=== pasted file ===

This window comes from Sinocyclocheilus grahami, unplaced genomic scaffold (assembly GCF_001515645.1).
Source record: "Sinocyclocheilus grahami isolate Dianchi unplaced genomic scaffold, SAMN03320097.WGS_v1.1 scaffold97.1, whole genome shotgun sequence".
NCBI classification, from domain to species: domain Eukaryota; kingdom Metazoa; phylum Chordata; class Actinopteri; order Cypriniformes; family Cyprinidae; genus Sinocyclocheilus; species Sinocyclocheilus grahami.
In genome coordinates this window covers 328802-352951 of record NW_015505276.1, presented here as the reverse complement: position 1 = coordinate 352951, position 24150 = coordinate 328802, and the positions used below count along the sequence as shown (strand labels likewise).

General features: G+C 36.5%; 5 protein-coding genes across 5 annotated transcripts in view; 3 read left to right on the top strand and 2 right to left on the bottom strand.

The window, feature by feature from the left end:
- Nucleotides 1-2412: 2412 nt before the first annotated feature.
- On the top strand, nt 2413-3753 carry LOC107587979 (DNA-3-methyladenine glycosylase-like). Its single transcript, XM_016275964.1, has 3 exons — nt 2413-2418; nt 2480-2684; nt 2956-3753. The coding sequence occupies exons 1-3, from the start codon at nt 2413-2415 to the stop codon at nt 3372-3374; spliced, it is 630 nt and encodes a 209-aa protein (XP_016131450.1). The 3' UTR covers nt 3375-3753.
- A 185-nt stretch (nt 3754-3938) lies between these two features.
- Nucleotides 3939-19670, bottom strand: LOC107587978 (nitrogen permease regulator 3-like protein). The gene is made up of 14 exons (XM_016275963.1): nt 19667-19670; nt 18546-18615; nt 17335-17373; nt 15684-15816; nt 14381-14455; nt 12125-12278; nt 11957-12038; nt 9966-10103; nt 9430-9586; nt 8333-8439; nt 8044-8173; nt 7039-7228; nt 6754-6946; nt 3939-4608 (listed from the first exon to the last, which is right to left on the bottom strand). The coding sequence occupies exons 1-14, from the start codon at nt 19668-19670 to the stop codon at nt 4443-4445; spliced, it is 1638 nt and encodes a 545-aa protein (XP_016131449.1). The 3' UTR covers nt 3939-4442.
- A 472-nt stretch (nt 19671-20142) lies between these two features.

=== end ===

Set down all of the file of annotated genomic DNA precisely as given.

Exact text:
This window comes from Sinocyclocheilus grahami, unplaced genomic scaffold (assembly GCF_001515645.1).
Source record: "Sinocyclocheilus grahami isolate Dianchi unplaced genomic scaffold, SAMN03320097.WGS_v1.1 scaffold97.1, whole genome shotgun sequence".
NCBI classification, from domain to species: domain Eukaryota; kingdom Metazoa; phylum Chordata; class Actinopteri; order Cypriniformes; family Cyprinidae; genus Sinocyclocheilus; species Sinocyclocheilus grahami.
In genome coordinates this window covers 328802-352951 of record NW_015505276.1, presented here as the reverse complement: position 1 = coordinate 352951, position 24150 = coordinate 328802, and the positions used below count along the sequence as shown (strand labels likewise).

General features: G+C 36.5%; 5 protein-coding genes across 5 annotated transcripts in view; 3 read left to right on the top strand and 2 right to left on the bottom strand.

The window, feature by feature from the left end:
- Nucleotides 1-2412: 2412 nt before the first annotated feature.
- On the top strand, nt 2413-3753 carry LOC107587979 (DNA-3-methyladenine glycosylase-like). Its single transcript, XM_016275964.1, has 3 exons — nt 2413-2418; nt 2480-2684; nt 2956-3753. The coding sequence occupies exons 1-3, from the start codon at nt 2413-2415 to the stop codon at nt 3372-3374; spliced, it is 630 nt and encodes a 209-aa protein (XP_016131450.1). The 3' UTR covers nt 3375-3753.
- A 185-nt stretch (nt 3754-3938) lies between these two features.
- Nucleotides 3939-19670, bottom strand: LOC107587978 (nitrogen permease regulator 3-like protein). The gene is made up of 14 exons (XM_016275963.1): nt 19667-19670; nt 18546-18615; nt 17335-17373; nt 15684-15816; nt 14381-14455; nt 12125-12278; nt 11957-12038; nt 9966-10103; nt 9430-9586; nt 8333-8439; nt 8044-8173; nt 7039-7228; nt 6754-6946; nt 3939-4608 (listed from the first exon to the last, which is right to left on the bottom strand). The coding sequence occupies exons 1-14, from the start codon at nt 19668-19670 to the stop codon at nt 4443-4445; spliced, it is 1638 nt and encodes a 545-aa protein (XP_016131449.1). The 3' UTR covers nt 3939-4442.
- A 472-nt stretch (nt 19671-20142) lies between these two features.